Whirlpool in Clyde

Whirlpool Corporation has been part of the fabric of the Clyde community for over 60 years. We have over 3,000 people going to work with us every day in Clyde. We live here, too, and we are also very eager to learn as much as we can about the health questions that are being raised.

We are pleased that our 3,000 employees and the members of the Clyde community now have the facts about the situation at the former Whirlpool Park and are hopeful that it will give them peace of mind. As part of our commitment to share important information and new developments with the people of Clyde, we have established this website to keep you periodically informed of ongoing developments.

UPDATE: Lawsuit Dismissed

A majority of the plaintiffs in the Brown v. Whirlpool lawsuit have notified the court that they have dismissed their cases against Whirlpool. Whirlpool welcomes dismissal of this lawsuit and is respectful of the families involved. We empathize with community members – our neighbors, friends and co-workers – who have suffered illnesses or deaths of their loved ones. Whirlpool has been a part of the fabric of the Clyde community for more than 60 years, and we continue our commitment to being a responsible corporate citizen.

Whirlpool Park Test Results: No Health Risk and No Evidence of Illegal Dumping

An environmental site assessment was conducted under the supervision of the U.S. EPA at the former Whirlpool Park in 2013.

No PCBs or other man-made chemicals were detected in the groundwater samples. Soil samples containing PCBs above U.S. EPA residential standards were found only in limited areas comprised of fill material near the basketball court and former grist mill, which is consistent with the prior sampling by the U.S. EPA in the area of the basketball court. Only a few other compounds were found to be at or slightly above U.S. EPA residential screening levels. The low levels of PCBs and metals found in the sampling were at concentrations that pose no health risk and are not unexpected for fill dirt used in the 1950s and 1960s, when major improvements were made in the park.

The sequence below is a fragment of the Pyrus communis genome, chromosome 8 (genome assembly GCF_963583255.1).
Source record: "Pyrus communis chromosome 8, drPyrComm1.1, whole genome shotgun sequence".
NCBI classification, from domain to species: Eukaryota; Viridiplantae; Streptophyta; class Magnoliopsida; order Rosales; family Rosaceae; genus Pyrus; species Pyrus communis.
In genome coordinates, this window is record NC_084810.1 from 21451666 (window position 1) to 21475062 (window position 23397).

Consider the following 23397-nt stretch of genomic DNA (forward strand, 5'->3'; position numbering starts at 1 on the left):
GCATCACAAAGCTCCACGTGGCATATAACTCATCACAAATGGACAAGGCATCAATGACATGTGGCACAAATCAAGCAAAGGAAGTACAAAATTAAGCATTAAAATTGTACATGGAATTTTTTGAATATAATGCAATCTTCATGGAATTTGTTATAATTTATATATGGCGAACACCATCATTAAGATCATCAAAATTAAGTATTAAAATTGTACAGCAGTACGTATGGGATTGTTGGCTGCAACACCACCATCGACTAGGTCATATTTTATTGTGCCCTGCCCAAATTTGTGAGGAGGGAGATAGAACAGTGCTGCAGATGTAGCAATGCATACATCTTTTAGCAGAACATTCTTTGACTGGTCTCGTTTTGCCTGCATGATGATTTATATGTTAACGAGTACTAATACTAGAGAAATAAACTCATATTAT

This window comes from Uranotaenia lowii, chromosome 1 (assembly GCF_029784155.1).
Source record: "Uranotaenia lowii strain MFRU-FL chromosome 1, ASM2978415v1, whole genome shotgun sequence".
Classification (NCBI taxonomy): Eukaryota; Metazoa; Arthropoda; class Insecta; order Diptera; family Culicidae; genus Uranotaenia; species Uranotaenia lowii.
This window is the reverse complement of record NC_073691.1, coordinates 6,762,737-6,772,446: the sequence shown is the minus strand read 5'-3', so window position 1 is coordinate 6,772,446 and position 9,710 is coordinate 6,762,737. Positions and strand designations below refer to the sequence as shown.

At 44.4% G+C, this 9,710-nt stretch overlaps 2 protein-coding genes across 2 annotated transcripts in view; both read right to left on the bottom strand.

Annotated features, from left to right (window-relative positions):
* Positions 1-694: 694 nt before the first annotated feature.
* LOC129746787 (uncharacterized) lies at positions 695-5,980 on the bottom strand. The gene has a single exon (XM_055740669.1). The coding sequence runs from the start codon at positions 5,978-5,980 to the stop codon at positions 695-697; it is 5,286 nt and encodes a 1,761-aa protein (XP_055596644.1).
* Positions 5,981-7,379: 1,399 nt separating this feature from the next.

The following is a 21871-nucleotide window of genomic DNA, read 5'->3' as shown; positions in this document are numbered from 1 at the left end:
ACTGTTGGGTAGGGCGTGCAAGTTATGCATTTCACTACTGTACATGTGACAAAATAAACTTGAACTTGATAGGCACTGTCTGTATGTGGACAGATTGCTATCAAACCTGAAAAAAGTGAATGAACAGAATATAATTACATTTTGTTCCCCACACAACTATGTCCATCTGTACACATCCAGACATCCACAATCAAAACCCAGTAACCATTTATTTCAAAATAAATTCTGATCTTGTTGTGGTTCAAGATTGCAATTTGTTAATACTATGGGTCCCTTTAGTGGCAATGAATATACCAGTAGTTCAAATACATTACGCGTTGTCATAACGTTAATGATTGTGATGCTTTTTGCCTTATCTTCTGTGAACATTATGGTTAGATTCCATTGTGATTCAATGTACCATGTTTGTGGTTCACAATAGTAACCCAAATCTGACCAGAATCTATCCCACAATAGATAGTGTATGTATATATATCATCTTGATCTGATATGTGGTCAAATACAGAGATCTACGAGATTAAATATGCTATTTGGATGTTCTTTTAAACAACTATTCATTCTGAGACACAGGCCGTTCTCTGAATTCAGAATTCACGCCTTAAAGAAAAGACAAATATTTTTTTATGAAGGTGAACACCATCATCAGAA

Using the site assessment as a scientific basis, Whirlpool is working with the U.S. EPA, the Ohio EPA and the property owner on the development and implementation of next steps.

A summary of the report detailing the testing is available here, a graphic showing the location of the samples that were taken and the results is available here, and the full report and data submitted to the U.S. EPA is available here.

About the Lawsuits

We empathize with the families who have suffered illnesses or deaths of their loved ones. The allegations made by the plaintiff attorneys in the lawsuits that have been filed, however, are not supported by scientific or medical evidence. There is no scientific or medical evidence linking the reported health issues with any of Whirlpool’s operations at the Clyde plant or the limited and contained amounts of polychlorinated biphenyls (PCBs) found at the former Whirlpool Park.

One of the lawsuits against the company was voluntarily dismissed by the plaintiffs in the fall of 2013.

In the remaining lawsuit, the legal process is continuing to move forward following the Judge’s decision on Whirlpool’s Motion to Dismiss (discussed in detail above). In that ruling, the Court dismissed 15 of the 17 counts in the plaintiffs’ complaint, and denied the plaintiff attorneys’ request to initiate a class action on behalf of property owners in the area. The Court’s decision to allow the two claims to continue is not a ruling on the underlying merits of those issues.

On behalf of our 3,000 employees in the Clyde area, Whirlpool will continue to vigorously defend against these baseless claims by the plaintiff attorneys.